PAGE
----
Jody Goats is 56 years old and the managing broker of C21 Brooks Wells Enterprises. She loves kayaking, anything outdoors, swimming, working out at the gym, and volunteering for the Boyd County Fair. All of that changed this year when she found a small pink spot on her right breast. Thinking she had bumped into something and would have a bruise she just watched it for a while but the spot remained. Jody said, “I kept an eye on it, but it never changed color. This concerned me. I checked various medical sites online for what could have caused this spot to occur. What I read terrified me. I was 100% convinced that I had breast cancer and I feared it might be inflammatory breast cancer, a rare but very serious type, usually not even found until Stage III or IV.” Jody called the KDMC imaging center to schedule a mammogram but she was in the same situation as Gertrude and would need a doctor’s order for the diagnostic mammogram.
The appointment with her doctor was not for two months. “I called the office and begged them to move it up and they did but it was still a month away. The more I read online, I realized that weeks or even days could determine whether I would live. I called back and left another message explaining that I realize I am not a doctor, and I am praying that I am wrong; but if I’m not, and I wait another month, I might not live!” Jody went on to say. Thankfully Dr. Dotson took her seriously and ordered the test, even suggesting she drive over to the center that day. “I am so thankful for the staff at KDMC Imaging Center. When they realized how concerned I was, they made time for me. That is not something you see very often in a place that busy.”
The story was the same, imaging, ultrasound, and finally four biopsies. Within a few days, Jody learned that all four biopsies were cancer. She had invasive ductal carcinoma that had spread to at least one lymph node and aggressive treatment was necessary. Her response to the news was, “What do we do next? How do I get rid of it? I wanted to make the best decision possible and get it done. I had just lost both my mother and father (16 days apart) and now I was about to begin the battle to save my life. Giving up was NOT an option. I had too many people depending on me…my sisters, one of which had been through her battle with breast cancer, and my C21 family.”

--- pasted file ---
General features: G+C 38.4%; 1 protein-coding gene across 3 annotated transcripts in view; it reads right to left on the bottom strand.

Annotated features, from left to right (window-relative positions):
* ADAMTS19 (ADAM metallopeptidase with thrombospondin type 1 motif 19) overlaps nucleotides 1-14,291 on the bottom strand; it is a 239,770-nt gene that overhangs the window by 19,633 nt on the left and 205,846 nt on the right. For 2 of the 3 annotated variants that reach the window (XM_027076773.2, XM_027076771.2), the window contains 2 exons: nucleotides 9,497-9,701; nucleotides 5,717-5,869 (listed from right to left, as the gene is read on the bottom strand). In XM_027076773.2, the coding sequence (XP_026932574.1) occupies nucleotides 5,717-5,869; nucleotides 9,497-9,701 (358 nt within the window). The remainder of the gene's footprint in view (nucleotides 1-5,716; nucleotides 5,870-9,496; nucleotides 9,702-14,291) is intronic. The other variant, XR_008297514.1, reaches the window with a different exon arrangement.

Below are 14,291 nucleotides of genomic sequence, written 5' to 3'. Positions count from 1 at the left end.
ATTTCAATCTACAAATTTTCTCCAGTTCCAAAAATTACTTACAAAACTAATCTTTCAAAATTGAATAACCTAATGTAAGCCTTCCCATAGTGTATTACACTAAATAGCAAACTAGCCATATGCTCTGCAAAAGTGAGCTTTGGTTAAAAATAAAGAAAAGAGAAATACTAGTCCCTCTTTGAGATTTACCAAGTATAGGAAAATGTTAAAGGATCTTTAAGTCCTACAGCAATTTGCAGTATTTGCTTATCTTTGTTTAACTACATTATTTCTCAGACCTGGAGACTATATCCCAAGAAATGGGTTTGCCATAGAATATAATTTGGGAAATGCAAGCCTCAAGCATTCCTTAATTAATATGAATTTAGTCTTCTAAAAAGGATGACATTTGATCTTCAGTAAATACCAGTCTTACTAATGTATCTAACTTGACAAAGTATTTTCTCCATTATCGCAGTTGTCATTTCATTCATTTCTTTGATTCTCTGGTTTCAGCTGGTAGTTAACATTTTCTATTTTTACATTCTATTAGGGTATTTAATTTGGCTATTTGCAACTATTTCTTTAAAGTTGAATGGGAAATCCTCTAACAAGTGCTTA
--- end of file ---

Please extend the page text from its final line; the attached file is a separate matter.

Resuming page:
Friends and family were a very important part of encouragement during these situations and this is where the second connection between these three women occurred. Jody and Gertrude had known each other for many years through Century 21 and Jody had just sold Gertrude’s house a few months before. “Gertrude reached out to me when she learned of my diagnosis and has been such a source of inspiration during all this time. She will send me a scripture or song at just the right time.”
Jody’s treatment included weeks of aggressive chemo to prevent a further spread of cancer and then a double mastectomy which will be followed by more chemo and radiation. She currently has completed her chemo and awaiting surgery soon. “I have been positive since day one. I feel once I have finished surgery and preventative treatment I have a bright future ahead of me. My biggest question is when will my hair grow back…I don’t think the bald look is for me.” She laughed and then went on to say "Life is too short to let things that don’t even matter affect the short time we have here on this planet. Life is but a vapor truly. It may not seem like it but God will never put more in you than you can handle, keep your faith, He will give you the strength.”
Three women, different walks of life, a routine screening, a lump, and a small red spot, three different treatment paths…. but all the same battle. Each is adamant that screening and early detection are the one thing that will save their lives. Jody reminds everyone to trust their body…” if something doesn’t feel right…keep insisting that your doctor listens to you no matter what it takes.” Mary said, “one thing I want to stress is, don’t assume just because there isn’t a family history you don’t need a regular screening it can save your life… it did mine.” Finally, Gertrude reminds everyone, “you are never too young or old for breast cancer awareness and precautions. Who would have thought at age 82 it would come my way?”
To schedule your screening mammogram, call the KDMC Imaging Center at: 606.408.4000